Pop culture obsessives writing for the pop culture obsessed.
Pop culture obsessives writing for the pop culture obsessed.

Orphan Black finally escapes from the island

Kara Ricketts, Tatiana Maslany
History's greatest detecting and hat-wearing team / Ken Woroner, BBC America

Welcome back to Orphan Black, the hit show about clones and characters casually explaining their darkest secrets. Want to know P.T. Westmoreland’s mysterious past? Here’s Susan Duncan, spelling it out in a conversation for you. Curious about Mrs. S’s intelligence-gathering operation? Here she is, laying it all out for Sarah except for the weird detail of not telling her the final source, which will presumably be revealed at a more important moment.

These are things we need to know as the show winds down, but the methods by which they’re divulged to us are not the most subtle. Why was Delphine’s participation a secret until Mrs. S randomly decided it didn’t need to be? And why would P.T. ask Susan if she remembered who he was? Of course she remembers, she was there. This clears up whether or not Susan is in on the secret (obviously she is), but it’s such an awkward way to reveal it. If this show hadn’t been so determined to drip out information over the years, they wouldn’t have to blast out plot developments in every episode in a way that totally sidelines Felix, Alison, and Helena, all of whom have operated as the beating heart of the show over the seasons.

Felix’s absence is particularly galling. This is the character who we’re told from the very beginning of the show is the most important person in Sarah’s life, apart from her daughter. Remember when she was going to run away with him and Kira and Alison’s money in Season 1? Clearly, her inner circle has expanded in the years since, but that shouldn’t mean he’s no longer an important part of what’s going on. He’s literally represented by a fax in this episode. And it’s hard to imagine a more tantalizing subplot than watching Felix, Delphine, and Adele commit corporate espionage in Switzerland. The outfits alone would have been worth it. Relegating all of this to an aside from Mrs. S is an odd way to handle this development.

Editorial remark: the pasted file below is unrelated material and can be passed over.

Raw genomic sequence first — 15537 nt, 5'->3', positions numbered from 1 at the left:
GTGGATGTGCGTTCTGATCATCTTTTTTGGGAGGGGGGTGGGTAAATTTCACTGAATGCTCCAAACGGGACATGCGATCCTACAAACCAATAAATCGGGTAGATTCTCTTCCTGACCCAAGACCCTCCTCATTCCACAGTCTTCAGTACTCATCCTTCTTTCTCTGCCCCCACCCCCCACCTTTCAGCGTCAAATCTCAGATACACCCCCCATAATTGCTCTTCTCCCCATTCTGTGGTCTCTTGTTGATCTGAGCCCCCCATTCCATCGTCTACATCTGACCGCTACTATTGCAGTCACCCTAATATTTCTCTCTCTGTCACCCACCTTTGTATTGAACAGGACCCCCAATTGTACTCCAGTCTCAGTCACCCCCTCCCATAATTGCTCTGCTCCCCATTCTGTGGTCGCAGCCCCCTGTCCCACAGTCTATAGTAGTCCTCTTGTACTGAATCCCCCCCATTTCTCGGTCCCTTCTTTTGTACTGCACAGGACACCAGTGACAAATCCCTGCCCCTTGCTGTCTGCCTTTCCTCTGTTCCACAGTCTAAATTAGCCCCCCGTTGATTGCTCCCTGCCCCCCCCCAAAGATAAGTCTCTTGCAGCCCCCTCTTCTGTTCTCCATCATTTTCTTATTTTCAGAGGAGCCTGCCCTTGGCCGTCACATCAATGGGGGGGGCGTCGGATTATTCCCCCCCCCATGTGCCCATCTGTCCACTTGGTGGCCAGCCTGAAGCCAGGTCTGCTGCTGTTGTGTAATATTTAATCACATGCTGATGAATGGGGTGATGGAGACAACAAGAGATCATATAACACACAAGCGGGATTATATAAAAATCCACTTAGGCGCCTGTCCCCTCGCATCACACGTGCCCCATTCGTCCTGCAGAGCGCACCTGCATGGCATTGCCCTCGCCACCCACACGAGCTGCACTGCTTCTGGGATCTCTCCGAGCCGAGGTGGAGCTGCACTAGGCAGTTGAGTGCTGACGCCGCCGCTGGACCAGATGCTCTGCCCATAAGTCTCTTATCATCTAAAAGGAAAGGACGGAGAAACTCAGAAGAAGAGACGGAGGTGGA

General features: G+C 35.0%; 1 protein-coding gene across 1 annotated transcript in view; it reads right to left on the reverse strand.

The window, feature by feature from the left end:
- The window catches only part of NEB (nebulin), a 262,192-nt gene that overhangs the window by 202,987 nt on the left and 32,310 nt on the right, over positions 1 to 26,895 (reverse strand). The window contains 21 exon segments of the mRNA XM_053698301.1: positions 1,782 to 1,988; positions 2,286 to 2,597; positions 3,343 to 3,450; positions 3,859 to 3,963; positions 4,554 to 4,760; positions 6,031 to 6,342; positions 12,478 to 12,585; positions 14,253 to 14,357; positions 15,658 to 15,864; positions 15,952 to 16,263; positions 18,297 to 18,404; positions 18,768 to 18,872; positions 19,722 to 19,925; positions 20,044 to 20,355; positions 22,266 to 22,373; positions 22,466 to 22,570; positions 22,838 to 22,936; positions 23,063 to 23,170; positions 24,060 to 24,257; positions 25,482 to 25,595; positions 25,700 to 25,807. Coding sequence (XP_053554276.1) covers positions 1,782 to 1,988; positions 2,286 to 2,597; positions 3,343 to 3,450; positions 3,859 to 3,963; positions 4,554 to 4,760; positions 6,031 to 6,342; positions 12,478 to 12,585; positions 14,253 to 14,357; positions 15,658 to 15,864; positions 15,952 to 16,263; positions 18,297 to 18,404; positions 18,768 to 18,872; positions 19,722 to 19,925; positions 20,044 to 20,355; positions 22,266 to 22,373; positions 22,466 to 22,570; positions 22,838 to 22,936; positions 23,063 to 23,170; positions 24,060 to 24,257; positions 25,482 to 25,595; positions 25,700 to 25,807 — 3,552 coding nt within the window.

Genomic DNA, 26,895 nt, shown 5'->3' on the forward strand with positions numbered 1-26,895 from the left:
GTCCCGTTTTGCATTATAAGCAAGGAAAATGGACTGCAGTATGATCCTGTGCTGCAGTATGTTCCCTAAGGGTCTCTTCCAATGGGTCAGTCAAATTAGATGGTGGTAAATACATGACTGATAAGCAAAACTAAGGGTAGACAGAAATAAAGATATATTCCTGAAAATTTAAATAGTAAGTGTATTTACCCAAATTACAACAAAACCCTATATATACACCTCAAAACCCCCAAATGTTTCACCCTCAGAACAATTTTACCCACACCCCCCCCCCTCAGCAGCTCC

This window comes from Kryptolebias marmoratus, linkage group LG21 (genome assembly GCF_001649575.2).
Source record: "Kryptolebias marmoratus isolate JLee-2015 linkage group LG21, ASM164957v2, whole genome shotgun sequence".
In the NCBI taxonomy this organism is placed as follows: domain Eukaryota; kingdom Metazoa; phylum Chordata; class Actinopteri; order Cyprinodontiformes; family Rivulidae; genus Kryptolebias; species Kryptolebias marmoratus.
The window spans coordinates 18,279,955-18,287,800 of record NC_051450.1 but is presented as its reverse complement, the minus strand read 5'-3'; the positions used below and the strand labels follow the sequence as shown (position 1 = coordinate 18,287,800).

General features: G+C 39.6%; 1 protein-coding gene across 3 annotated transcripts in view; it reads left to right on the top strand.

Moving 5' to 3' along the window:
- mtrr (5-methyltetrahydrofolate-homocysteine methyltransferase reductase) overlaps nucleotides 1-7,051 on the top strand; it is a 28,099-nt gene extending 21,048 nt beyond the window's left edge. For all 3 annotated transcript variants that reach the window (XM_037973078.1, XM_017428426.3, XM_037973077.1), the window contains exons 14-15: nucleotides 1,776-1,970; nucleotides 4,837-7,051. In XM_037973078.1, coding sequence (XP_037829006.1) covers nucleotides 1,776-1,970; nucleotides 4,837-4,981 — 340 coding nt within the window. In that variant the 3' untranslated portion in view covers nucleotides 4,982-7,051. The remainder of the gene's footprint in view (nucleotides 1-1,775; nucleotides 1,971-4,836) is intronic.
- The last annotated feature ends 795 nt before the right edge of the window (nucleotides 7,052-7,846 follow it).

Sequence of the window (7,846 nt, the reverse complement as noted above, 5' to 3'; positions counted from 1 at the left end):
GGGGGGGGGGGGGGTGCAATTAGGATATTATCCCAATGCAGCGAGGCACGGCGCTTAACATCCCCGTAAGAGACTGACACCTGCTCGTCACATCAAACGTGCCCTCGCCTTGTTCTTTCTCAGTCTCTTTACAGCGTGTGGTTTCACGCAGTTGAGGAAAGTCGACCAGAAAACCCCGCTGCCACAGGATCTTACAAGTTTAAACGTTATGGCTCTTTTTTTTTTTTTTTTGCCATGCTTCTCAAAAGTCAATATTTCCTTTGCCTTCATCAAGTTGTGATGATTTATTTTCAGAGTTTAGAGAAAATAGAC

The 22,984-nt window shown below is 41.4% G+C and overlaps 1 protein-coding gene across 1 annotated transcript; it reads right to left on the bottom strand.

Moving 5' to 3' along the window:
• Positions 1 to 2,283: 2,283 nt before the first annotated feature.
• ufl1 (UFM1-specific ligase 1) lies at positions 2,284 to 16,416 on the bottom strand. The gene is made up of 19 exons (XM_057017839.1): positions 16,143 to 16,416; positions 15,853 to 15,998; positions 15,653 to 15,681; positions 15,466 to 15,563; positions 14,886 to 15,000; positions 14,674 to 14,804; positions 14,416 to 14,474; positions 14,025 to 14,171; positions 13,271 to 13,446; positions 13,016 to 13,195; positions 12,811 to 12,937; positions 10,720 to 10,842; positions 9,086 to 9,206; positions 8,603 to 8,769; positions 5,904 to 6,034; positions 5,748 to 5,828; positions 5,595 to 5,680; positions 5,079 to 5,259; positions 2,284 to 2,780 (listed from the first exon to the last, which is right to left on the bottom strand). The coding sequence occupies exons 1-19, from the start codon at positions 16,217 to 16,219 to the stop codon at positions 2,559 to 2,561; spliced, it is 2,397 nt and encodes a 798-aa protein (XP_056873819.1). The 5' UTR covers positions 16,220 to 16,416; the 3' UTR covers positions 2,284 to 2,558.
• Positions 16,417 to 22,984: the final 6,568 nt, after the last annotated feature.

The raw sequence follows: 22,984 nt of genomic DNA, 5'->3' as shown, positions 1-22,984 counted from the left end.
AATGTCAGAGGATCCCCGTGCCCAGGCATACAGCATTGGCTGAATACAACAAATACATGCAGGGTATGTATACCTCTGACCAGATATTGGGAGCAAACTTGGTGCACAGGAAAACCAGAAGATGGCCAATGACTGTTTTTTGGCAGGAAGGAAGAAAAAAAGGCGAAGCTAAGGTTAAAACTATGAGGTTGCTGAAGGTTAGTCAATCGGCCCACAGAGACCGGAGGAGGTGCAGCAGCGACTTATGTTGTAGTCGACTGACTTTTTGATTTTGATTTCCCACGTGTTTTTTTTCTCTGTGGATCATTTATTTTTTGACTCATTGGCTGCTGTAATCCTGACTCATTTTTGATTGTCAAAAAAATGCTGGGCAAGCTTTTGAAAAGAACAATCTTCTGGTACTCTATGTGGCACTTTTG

And over on the other side of the show, we get the plot that reminds us how fun the show can be when it sticks to the clones outsmarting everyone. There’s almost an electrical charge running through scenes with Krystal. It’s like you can feel how much fun everyone has with the character. But as entertaining as she is, she’s also another example of the ways in which the Neolutionists deeply underestimate the clones, over and over again. They’re willing to concede that Sarah is dangerous, as is Helena, and that Cosima is an asset to be cultivated aggressively, but the arrogance that pervades every part of the movement means that Krystal is somehow running circles around them. How many people react to her the exact same way Len does, assuming that she’s just as frivolous as she seems and that she couldn’t possibly figure anything out?